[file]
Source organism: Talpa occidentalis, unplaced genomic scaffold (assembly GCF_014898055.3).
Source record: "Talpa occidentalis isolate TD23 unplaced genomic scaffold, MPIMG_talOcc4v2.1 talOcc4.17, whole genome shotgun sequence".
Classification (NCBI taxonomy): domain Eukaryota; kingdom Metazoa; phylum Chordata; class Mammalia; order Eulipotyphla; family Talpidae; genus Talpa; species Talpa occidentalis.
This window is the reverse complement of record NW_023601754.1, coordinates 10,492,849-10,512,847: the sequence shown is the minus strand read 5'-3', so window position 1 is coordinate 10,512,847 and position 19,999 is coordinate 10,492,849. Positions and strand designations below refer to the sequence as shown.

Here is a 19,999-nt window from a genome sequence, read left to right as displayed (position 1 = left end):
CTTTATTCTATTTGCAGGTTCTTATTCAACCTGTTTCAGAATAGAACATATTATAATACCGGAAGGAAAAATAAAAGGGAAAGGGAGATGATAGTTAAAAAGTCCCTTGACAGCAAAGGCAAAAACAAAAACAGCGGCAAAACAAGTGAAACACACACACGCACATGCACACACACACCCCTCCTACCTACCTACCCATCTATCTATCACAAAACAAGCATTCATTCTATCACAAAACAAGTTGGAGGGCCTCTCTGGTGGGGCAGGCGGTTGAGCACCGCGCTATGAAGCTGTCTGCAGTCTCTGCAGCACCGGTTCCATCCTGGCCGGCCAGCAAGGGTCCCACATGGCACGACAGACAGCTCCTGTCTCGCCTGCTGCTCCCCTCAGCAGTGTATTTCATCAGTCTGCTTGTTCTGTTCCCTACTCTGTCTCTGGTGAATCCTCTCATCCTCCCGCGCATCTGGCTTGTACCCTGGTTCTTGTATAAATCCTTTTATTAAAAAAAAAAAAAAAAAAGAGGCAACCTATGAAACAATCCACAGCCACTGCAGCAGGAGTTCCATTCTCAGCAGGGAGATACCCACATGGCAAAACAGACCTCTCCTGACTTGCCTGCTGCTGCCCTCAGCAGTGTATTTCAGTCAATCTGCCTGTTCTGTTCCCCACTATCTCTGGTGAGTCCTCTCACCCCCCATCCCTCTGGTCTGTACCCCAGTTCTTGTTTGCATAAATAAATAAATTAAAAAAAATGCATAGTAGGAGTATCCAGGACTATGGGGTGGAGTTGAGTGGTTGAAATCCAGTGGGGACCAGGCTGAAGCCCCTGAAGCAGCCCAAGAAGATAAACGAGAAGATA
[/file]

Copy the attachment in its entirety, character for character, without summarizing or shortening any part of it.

Source organism: Talpa occidentalis, unplaced genomic scaffold (assembly GCF_014898055.3).
Source record: "Talpa occidentalis isolate TD23 unplaced genomic scaffold, MPIMG_talOcc4v2.1 talOcc4.17, whole genome shotgun sequence".
Classification (NCBI taxonomy): domain Eukaryota; kingdom Metazoa; phylum Chordata; class Mammalia; order Eulipotyphla; family Talpidae; genus Talpa; species Talpa occidentalis.
This window is the reverse complement of record NW_023601754.1, coordinates 10,492,849-10,512,847: the sequence shown is the minus strand read 5'-3', so window position 1 is coordinate 10,512,847 and position 19,999 is coordinate 10,492,849. Positions and strand designations below refer to the sequence as shown.

Here is a 19,999-nt window from a genome sequence, read left to right as displayed (position 1 = left end):
CTTTATTCTATTTGCAGGTTCTTATTCAACCTGTTTCAGAATAGAACATATTATAATACCGGAAGGAAAAATAAAAGGGAAAGGGAGATGATAGTTAAAAAGTCCCTTGACAGCAAAGGCAAAAACAAAAACAGCGGCAAAACAAGTGAAACACACACACGCACATGCACACACACACCCCTCCTACCTACCTACCCATCTATCTATCACAAAACAAGCATTCATTCTATCACAAAACAAGTTGGAGGGCCTCTCTGGTGGGGCAGGCGGTTGAGCACCGCGCTATGAAGCTGTCTGCAGTCTCTGCAGCACCGGTTCCATCCTGGCCGGCCAGCAAGGGTCCCACATGGCACGACAGACAGCTCCTGTCTCGCCTGCTGCTCCCCTCAGCAGTGTATTTCATCAGTCTGCTTGTTCTGTTCCCTACTCTGTCTCTGGTGAATCCTCTCATCCTCCCGCGCATCTGGCTTGTACCCTGGTTCTTGTATAAATCCTTTTATTAAAAAAAAAAAAAAAAAAGAGGCAACCTATGAAACAATCCACAGCCACTGCAGCAGGAGTTCCATTCTCAGCAGGGAGATACCCACATGGCAAAACAGACCTCTCCTGACTTGCCTGCTGCTGCCCTCAGCAGTGTATTTCAGTCAATCTGCCTGTTCTGTTCCCCACTATCTCTGGTGAGTCCTCTCACCCCCCATCCCTCTGGTCTGTACCCCAGTTCTTGTTTGCATAAATAAATAAATTAAAAAAAATGCATAGTAGGAGTATCCAGGACTATGGGGTGGAGTTGAGTGGTTGAAATCCAGTGGGGACCAGGCTGAAGCCCCTGAAGCAGCCCAAGAAGATAAACGAGAAGATA